A snapshot of campaigning

Posted on September 24, 2011


Campaigner-blogger Tom Baker has compiled an invaluable snapshot of civil society-government engagement in Britain between 2010 and 20011. In particular it provides interesting insights into who has been able to mobilize mass action by members, on what campaign and aimed at which department between 2010 and 2011.

In a field that is generally under-researched nobody else – as far as I am aware – has compiled this type of data, usingthe Freedom of Information Act to capture ‘campaign actions’ aimed at British government departments. Campaign Actions are defined as the total number of submissions (letters, postcards and emails) within a co-ordinated campaign and are broken down by topic and organization. What I like about this research is that it captures a snapshot at a particular moment in time of what issues mobilized the most people to lobby government. The data does include some interesting surprises. I expected sustainable development to be one of the top issues because of the size of the membership of the environmental NGOs. But I was surprised by how effective the RSPB was in mobilizing members to campaign against cuts to rural/conservation budgets in the run-up to the comprehensive spending review. I was also surprised by how active and prominent international development NGOs were on mobilizing members to campaign against poverty – water and other forms.

However, as with all data, it does need to be treated with care. In the academic literature there is an unresolved debate on whether business organizations are included or excluded from ‘civil society’. Evidence to MPs on lobbying in 2008/9 highlighted just how clandestine the campaigning by corporates is and the deep-seated suspicion that they have better access and more influence with ministers so better able to mount effective counter-campaigns to those of NGOs.

As far as the NGOs themselves are concerned it only captures one part of their campaigning activities – there are a wide range of other activities that seek to exert pressure on ministers. It is also difficult to assess how effective the NGOs were at mobilizing their own members given vast differences in the size of their memberships. So it may well be that organizations such as Mind and the Bingo Association may have relatively small memberships compared to Greenpeace so for them to make the ‘top 20’ would require a greater proportion of the members to be activated. More research could usefully be done on this with but what it would not capture is which membership profile is more politically significant with the government of the day. So would a Conservative government have been less sympathetic to an anti-foxhunting lobby than the Labour government but this would require a degree of interpretation that would invalidate a quantitative study such as Baker’s. It could, however, support a follow up study.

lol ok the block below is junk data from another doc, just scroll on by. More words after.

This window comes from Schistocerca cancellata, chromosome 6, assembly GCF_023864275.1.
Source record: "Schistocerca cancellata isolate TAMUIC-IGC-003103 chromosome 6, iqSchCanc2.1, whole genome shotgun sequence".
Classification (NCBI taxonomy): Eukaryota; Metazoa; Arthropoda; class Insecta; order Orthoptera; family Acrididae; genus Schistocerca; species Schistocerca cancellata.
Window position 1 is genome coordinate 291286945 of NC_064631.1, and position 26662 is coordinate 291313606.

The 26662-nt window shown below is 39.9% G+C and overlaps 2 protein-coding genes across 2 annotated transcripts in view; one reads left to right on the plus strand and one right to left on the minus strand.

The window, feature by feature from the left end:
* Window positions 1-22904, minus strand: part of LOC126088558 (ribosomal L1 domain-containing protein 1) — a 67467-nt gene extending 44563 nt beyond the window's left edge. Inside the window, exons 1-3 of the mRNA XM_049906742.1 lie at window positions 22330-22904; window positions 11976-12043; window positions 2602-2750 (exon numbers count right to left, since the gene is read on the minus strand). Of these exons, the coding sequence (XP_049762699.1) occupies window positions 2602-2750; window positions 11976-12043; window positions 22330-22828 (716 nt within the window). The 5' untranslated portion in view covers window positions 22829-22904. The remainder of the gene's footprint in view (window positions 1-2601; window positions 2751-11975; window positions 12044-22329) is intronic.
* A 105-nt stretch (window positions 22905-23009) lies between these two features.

Baker also admits his research does not capture what the government response was to these actions. This is a much trickier thing to do. Obviously, paid – and in-house – consultants need to demonstrate ‘results’ and the ones that matter are policy change. But any attempt to reach definitive conclusions about the impact on policy is problematic. Not only is there the issue of who might be silently and secretively using their access to ministers to counter-campaign. There are also relatively few situations in which a government would want to admit it changed policy as a result of a campaign – unless of course it could spin it in terms of ‘listening, responsive’ government. Also policy change is usually incremental, taking place over a long period of time – often ten years may be needed to capture a full picture of this. While that makes a useful academic study, it may be too long for organizations that need to demonstrate to members that their money is not only going on a good cause but it is having an effect.